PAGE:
December 28, 2011
The 19th Wife
The 19th Wife by David Ebershoff
2008 Random House Audio
Readers: Arthur Morey, Daniel Passer, Kimberly Farr and Rebecca Lowman
Finished on 11/29/11
Rating: 4/5 (Very Good)
Faith, I tell them, is a mystery, elusive to many, and never easy to explain.
Sweeping and lyrical, spellbinding and unforgettable, David Ebershoff’s The 19th Wife combines epic historical fiction with a modern murder mystery to create a brilliant novel of literary suspense.
It is 1875, and Ann Eliza Young has recently separated from her powerful husband, Brigham Young, prophet and leader of the Mormon Church. Expelled and an outcast, Ann Eliza embarks on a crusade to end polygamy in the United States. A rich account of a family’s polygamous history is revealed, including how a young woman became a plural wife.
Soon after Ann Eliza’s story begins, a second exquisite narrative unfolds–a tale of murder involving a polygamist family in present-day Utah. Jordan Scott, a young man who was thrown out of his fundamentalist sect years earlier, must reenter the world that cast him aside in order to discover the truth behind his father’s death.
And as Ann Eliza’s narrative intertwines with that of Jordan’s search, readers are pulled deeper into the mysteries of love and faith.
This is one of those occasions in which I went into the reading of a book completely cold. I had no idea what the story was about; never even read the back cover. I had it on my shelf (I’m not even sure where or when I got it), but came upon the audio version (online) through my local library. I decided to give it a try and was spellbound; all four readers were superb and the story was captivating. Initially, I preferred the present-day narrative over that of Ann Eliza’s story, but as the novel progressed, I found myself looking forward to the shift back to her tale.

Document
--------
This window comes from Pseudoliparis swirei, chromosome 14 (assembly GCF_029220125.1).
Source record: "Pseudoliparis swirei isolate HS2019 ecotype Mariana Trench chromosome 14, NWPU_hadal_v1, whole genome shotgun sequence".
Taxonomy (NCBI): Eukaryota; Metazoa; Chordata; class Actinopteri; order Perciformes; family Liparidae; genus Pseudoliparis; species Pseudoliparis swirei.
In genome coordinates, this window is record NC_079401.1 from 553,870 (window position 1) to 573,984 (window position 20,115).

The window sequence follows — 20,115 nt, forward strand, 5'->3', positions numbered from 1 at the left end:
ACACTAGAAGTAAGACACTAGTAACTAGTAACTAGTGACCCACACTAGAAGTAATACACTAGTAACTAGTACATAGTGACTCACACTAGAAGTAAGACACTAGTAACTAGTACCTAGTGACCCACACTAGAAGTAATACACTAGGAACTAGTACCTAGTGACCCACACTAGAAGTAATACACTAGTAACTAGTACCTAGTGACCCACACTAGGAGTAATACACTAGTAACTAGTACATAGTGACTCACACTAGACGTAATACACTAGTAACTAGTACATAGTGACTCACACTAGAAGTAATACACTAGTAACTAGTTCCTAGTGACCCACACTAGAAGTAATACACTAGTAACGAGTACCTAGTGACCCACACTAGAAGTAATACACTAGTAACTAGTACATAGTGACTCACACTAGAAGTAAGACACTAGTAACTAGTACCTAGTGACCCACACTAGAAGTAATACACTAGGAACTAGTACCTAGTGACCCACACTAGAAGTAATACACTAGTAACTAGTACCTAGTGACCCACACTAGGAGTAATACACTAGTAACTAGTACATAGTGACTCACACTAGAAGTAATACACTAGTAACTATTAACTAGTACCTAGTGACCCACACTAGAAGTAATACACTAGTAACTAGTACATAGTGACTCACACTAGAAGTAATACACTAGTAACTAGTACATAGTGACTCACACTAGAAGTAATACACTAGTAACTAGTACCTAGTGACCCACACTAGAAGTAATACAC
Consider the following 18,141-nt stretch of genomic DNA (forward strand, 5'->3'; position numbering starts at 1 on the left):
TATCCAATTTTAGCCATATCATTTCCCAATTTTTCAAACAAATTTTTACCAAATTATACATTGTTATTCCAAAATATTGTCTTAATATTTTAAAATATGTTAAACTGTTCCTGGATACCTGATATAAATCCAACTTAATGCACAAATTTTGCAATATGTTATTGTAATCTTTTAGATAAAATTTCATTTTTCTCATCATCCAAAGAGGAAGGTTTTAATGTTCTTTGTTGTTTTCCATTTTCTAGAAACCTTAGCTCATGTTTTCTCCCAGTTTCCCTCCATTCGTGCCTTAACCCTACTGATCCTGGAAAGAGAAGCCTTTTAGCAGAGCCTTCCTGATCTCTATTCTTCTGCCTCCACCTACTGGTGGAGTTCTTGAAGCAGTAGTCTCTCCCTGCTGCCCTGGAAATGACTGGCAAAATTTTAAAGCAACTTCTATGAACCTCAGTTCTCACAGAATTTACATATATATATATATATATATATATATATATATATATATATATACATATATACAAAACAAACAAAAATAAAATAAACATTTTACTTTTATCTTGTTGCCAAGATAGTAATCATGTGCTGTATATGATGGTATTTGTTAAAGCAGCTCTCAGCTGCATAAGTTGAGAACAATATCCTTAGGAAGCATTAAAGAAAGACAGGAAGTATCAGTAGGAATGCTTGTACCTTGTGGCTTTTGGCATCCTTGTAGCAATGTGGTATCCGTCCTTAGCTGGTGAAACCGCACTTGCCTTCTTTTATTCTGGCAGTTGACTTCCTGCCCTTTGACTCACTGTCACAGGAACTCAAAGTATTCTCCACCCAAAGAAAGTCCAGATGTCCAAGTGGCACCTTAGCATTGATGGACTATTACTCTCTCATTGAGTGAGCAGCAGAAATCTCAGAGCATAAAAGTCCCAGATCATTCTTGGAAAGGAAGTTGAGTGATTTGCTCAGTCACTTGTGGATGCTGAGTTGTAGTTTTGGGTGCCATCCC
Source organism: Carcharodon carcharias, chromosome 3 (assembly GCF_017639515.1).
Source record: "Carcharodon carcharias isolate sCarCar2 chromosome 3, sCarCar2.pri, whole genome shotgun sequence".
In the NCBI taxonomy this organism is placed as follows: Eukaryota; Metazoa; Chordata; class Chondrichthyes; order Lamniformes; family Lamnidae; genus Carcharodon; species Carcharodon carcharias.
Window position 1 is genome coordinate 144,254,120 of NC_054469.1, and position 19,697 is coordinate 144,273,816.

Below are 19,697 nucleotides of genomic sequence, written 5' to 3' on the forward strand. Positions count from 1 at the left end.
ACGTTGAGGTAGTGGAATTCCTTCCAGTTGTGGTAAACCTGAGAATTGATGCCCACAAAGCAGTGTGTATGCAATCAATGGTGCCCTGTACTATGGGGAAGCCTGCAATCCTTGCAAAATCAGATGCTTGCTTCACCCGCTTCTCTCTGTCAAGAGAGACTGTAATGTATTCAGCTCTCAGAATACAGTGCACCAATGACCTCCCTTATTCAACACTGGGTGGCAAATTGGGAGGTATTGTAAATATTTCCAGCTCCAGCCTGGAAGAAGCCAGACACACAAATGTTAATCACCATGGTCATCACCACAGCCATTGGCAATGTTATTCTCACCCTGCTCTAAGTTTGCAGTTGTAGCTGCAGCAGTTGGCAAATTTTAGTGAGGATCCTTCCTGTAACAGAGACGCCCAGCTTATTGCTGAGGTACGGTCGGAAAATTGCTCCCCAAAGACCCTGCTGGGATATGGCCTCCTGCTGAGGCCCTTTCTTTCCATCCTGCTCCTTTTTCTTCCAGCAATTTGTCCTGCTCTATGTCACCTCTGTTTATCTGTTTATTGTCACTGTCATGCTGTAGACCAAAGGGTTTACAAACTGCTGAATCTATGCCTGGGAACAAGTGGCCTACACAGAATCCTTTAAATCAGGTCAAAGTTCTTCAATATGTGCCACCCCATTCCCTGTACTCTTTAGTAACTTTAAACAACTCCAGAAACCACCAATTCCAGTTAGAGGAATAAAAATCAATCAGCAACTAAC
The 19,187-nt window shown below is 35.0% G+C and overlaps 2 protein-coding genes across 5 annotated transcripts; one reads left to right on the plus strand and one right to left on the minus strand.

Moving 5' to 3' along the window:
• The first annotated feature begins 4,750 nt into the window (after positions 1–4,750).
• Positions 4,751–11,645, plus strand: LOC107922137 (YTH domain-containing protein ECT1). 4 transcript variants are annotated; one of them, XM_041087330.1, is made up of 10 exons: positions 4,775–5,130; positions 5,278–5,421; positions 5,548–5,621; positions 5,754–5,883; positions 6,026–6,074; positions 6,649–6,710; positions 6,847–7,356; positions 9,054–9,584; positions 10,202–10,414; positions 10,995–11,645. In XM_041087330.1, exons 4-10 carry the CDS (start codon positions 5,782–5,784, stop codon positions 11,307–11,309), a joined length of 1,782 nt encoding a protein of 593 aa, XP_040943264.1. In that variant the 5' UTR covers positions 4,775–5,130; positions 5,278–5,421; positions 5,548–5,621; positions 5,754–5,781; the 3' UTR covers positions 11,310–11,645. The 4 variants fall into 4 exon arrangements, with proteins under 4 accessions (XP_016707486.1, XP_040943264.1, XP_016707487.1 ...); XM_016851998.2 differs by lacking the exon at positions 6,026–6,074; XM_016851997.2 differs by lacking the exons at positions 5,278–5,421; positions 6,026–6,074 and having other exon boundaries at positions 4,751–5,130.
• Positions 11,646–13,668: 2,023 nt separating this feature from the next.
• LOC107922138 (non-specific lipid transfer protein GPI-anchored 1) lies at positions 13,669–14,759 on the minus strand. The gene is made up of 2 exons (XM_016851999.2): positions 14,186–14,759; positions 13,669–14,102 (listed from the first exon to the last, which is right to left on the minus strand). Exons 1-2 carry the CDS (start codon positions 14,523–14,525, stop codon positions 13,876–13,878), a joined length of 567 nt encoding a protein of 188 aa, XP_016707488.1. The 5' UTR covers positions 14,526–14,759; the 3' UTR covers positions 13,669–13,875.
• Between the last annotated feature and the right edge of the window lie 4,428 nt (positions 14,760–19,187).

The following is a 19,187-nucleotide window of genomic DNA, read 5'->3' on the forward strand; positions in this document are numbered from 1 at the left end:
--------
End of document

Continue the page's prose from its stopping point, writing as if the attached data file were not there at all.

Now that I’ve enjoyed the audio version of the book, I’m looking forward to reading my printed copy sometime in the future. I learned a great deal about the Mormon Church and its history, but would like a chance to go back and read it, concentrating more on the historical details and less on the fictitious character, Jordan Scott, and the mystery of his father’s murder.
I’m also looking forward to reading the author’s earlier novel, Pasadena, which I’ve owned for close to a decade!
Go here to listen to David Ebershoff describe The 19th Wife.
Click here to visit the author’s website.
Final thoughts: A thought-provoking story that would make for a great book club selection.
Books to add to my TBR list:
Under the Banner of Heaven by Jon Krakauer
The Mormon War: Zion and the Missouri Extermination Order of 1838 by Brandon G. Kinney